As the adjective 'compelling' has become part of the stock-and-trade in book blurbs, it now has a rather watered-down ring to it. When it comes to Toni Morrison's work, however, it remains 100% accurate.
'God Help The Child' is about child abuse and love. Though it is set in modern-day California (as opposed to a historical, Southern background), I still view Morrison as a direct descendant of my personal housegod William Faulkner.
They share so much, not just the Southern scene and writing style, but also the preoccupation with race (or skin color, as we like to call it here in Europe), memory and the influence of the past on the present; not to mention the elaboration of their narratives.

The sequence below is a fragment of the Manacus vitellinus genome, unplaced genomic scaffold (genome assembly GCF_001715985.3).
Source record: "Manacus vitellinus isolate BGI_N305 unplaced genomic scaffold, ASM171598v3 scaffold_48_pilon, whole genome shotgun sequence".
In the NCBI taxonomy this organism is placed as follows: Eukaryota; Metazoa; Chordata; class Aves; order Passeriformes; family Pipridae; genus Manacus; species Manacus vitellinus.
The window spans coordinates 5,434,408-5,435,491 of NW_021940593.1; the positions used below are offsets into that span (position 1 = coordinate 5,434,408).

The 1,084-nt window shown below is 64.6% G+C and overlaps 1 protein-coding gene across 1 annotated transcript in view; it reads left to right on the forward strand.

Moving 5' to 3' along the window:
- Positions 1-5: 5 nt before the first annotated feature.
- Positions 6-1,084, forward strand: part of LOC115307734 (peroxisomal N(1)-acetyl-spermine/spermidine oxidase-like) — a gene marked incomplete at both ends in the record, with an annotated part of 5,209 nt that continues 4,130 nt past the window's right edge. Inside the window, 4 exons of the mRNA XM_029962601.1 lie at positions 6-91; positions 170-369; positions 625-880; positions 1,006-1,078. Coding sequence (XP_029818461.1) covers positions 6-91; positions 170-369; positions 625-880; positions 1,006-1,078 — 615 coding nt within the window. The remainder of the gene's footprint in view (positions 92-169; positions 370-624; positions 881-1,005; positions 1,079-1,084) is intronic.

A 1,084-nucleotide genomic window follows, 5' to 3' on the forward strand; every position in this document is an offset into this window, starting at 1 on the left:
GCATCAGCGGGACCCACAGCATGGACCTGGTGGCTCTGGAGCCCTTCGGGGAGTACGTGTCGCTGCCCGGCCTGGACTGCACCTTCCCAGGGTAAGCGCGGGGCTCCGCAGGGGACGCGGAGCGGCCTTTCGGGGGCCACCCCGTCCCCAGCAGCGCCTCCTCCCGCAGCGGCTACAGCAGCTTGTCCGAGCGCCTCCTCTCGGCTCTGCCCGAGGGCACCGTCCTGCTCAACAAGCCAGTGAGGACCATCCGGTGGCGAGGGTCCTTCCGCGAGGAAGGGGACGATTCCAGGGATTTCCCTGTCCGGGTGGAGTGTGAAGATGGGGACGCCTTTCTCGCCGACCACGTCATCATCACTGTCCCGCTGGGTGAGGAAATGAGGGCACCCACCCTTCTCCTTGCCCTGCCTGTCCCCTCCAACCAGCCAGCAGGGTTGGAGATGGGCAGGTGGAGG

True to her habits, Morrison blends several voices, points of view and time spans, all of which ought to make for troublesome reading yet somehow only serves to heighten the experience.
In short, I loved this (in case it hadn't showed already).
I also realize it is the second time in only a few weeks I mention Faulkner. Perhaps time has come for me to reread 'The Sound and the Fury'?